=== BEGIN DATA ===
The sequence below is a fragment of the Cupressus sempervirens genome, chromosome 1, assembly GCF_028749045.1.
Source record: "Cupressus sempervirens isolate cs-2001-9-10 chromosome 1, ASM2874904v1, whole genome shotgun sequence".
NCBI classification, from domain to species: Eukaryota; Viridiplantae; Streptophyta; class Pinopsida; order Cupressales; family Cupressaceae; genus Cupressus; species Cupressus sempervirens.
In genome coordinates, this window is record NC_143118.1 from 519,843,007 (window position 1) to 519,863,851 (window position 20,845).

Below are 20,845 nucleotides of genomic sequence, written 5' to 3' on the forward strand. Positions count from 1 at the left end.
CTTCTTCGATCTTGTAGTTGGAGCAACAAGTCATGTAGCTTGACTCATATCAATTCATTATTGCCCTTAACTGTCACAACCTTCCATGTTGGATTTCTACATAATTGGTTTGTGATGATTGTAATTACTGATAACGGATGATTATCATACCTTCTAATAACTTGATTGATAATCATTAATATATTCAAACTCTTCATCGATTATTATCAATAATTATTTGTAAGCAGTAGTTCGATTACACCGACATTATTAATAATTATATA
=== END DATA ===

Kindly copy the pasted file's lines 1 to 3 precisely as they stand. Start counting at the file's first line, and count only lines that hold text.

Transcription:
The sequence below is a fragment of the Cupressus sempervirens genome, chromosome 1, assembly GCF_028749045.1.
Source record: "Cupressus sempervirens isolate cs-2001-9-10 chromosome 1, ASM2874904v1, whole genome shotgun sequence".
NCBI classification, from domain to species: Eukaryota; Viridiplantae; Streptophyta; class Pinopsida; order Cupressales; family Cupressaceae; genus Cupressus; species Cupressus sempervirens.